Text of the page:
V. TO VERSAILLES: OCTOBER 5, 1789

All through August and September there were riots in Paris. Bread was running short again; housewives fought for it at the bakeries. In one of these riots a baker and a municipal officer were slain by the angry populace. Marat called for a march upon the Assembly and the royal palace at Versailles:

When public safety is in peril the people must take power out of the hands of those to whom it is entrusted…. Put that Austrian woman [the Queen] and her brother-in-law [Artois] in prison…. Seize the ministers and their clerks and put them in irons…. Make sure of the mayor [poor, amiable, stargazing Bailly] and his lieutenants; keep the general [Lafayette] in sight, and arrest his staff…. The heir to the throne has no right to a dinner while you want bread. Organize bodies of armed men. March to the National Assembly and demand food at once…. Demand that the nation’s poor have a future secured to them out of the national contribution. If you are refused join the army, take the land, as well as the gold, which the rascals who want to force you to come to terms by hunger have buried, and share it among you. Off with the heads of the ministers and their underlings. Now is the time!35

Frightened by the journals and disorder in Paris, and by mass demonstrations in Versailles, Louis reverted to the advice of his ministers—that soldiers yet untouched by revolutionary ideas should be brought in to protect him, his family, and the court. Late in September he sent to Douai for the Flanders Regiment. It came, and on October 1 the King’s Garde du Corps welcomed it with a banquet in the opera house of the palace. When Louis and Marie Antoinette appeared, the troops, half drunk with wine and visible majesty, burst into wild applause. Soon they replaced the national tricolor emblems on their uniforms with cockades of the Queen’s colors—white and black; one report said that the discarded colors, now dear to the Revolution, were later trodden under dancing feet.36 (Mme. Campan, first lady of the chamber to the Queen, and an eyewitness, denied this detail.37)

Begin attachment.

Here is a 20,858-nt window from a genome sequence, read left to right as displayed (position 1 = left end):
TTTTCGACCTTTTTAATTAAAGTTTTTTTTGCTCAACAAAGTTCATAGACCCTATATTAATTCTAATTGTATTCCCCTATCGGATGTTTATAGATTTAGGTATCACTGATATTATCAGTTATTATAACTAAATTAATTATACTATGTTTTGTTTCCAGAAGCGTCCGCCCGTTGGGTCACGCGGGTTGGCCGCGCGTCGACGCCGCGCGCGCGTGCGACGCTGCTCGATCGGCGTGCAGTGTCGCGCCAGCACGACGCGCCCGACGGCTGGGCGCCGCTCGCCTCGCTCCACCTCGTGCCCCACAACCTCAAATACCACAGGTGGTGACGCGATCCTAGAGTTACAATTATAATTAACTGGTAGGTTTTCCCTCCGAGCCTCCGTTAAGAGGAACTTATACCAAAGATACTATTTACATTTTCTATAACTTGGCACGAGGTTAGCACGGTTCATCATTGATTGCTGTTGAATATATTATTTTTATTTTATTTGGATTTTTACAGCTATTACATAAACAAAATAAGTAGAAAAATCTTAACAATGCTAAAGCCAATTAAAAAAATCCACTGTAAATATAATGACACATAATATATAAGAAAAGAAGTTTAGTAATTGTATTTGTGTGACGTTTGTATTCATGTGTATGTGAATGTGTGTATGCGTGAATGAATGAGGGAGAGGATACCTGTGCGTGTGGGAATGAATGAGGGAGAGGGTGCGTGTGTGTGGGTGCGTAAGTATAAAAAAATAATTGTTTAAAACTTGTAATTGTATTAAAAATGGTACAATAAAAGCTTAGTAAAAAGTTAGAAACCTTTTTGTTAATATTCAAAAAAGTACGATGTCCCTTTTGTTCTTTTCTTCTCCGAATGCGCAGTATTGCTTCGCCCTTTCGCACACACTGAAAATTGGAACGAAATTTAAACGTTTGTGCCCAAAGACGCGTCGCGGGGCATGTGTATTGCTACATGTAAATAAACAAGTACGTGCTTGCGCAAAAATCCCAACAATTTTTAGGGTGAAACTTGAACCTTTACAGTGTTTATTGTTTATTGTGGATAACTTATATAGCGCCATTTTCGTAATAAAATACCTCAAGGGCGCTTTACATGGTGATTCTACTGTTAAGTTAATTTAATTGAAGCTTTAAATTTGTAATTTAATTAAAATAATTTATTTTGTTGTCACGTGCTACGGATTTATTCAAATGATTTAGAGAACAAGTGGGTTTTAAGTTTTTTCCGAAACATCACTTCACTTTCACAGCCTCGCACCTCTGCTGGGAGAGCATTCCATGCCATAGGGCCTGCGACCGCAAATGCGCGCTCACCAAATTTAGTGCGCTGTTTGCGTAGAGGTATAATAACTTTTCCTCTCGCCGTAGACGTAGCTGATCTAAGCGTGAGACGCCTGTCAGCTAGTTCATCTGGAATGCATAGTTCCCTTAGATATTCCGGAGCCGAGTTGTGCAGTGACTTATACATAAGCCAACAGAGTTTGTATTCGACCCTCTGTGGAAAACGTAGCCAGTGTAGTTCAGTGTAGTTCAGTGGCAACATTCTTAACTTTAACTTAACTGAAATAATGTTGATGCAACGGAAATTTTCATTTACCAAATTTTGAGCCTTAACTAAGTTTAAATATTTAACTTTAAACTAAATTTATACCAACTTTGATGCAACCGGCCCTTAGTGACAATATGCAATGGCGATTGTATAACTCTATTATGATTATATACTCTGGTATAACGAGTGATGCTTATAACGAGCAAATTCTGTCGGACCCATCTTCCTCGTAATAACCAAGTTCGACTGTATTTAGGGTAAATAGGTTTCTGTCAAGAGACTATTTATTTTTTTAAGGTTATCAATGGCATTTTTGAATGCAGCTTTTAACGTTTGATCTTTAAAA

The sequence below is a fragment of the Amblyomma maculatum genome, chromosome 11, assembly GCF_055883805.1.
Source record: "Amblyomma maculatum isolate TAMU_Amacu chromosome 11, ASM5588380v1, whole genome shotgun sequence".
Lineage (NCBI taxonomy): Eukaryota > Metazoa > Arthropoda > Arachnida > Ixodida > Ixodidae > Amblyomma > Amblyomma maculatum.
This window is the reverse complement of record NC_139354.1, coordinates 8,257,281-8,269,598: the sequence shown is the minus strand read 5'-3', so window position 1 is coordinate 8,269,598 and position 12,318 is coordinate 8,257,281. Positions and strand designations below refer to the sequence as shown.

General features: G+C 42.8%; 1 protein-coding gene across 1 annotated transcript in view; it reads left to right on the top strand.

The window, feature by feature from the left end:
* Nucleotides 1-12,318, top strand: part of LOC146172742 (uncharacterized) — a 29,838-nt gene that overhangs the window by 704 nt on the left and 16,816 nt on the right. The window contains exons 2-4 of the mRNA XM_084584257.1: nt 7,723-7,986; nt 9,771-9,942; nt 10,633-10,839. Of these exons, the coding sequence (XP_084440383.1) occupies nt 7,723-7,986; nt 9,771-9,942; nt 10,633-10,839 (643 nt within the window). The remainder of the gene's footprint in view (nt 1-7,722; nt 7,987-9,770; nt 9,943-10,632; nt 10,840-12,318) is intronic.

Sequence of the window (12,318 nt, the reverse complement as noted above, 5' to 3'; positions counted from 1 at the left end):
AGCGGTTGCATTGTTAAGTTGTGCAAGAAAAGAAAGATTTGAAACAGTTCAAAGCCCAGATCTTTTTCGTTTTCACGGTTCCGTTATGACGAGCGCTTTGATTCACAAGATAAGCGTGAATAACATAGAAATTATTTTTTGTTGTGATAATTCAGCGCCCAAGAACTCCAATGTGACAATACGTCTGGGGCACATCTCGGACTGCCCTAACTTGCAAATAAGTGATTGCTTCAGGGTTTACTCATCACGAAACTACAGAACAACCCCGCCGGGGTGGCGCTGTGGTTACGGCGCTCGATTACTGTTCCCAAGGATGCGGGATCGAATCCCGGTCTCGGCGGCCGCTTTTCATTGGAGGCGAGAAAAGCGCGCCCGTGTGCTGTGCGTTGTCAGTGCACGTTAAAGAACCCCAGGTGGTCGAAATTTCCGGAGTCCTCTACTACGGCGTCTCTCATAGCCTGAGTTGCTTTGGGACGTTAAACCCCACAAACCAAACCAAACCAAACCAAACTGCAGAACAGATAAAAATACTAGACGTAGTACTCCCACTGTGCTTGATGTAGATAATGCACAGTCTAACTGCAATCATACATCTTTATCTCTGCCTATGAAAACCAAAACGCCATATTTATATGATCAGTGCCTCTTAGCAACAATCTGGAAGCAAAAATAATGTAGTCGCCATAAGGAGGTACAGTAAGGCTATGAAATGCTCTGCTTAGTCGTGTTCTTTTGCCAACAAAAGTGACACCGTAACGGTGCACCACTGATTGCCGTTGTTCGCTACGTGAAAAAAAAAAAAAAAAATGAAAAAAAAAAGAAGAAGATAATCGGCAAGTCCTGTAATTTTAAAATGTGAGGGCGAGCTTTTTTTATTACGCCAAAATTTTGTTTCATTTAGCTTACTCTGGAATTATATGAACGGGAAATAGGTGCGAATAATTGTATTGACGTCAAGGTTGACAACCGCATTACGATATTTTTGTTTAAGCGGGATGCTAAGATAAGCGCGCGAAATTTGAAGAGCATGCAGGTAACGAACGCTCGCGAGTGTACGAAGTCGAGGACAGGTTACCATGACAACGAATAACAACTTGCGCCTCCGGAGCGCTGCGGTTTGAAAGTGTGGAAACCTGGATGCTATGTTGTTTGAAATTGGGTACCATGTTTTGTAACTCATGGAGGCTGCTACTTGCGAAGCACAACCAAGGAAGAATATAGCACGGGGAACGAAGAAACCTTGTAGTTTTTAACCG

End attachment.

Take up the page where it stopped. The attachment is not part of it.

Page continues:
The story was enlarged as it traveled to Paris, and was accentuated by a report that an army was gathering near Metz with intent to march to Versailles and disperse the Assembly. Mirabeau and other deputies denounced this new military threat. Marat, Loustalot, and other journalists demanded that the people should compel both the royal family and the Assembly to move to Paris, where they could be under the watchful eye of the populace. On October 5 the market women of the city, who knew the food shortage at first hand, took the lead in forming a brigade to march on Versailles, ten miles away. As they proceeded they called upon men and women to join them; thousands did. It was not a tragic or somber procession; a lusty French humor seasoned it; “We will bring back the baker and the baker’s wife,” they cried, “and we shall have the pleasure of hearing Mirabeau.”38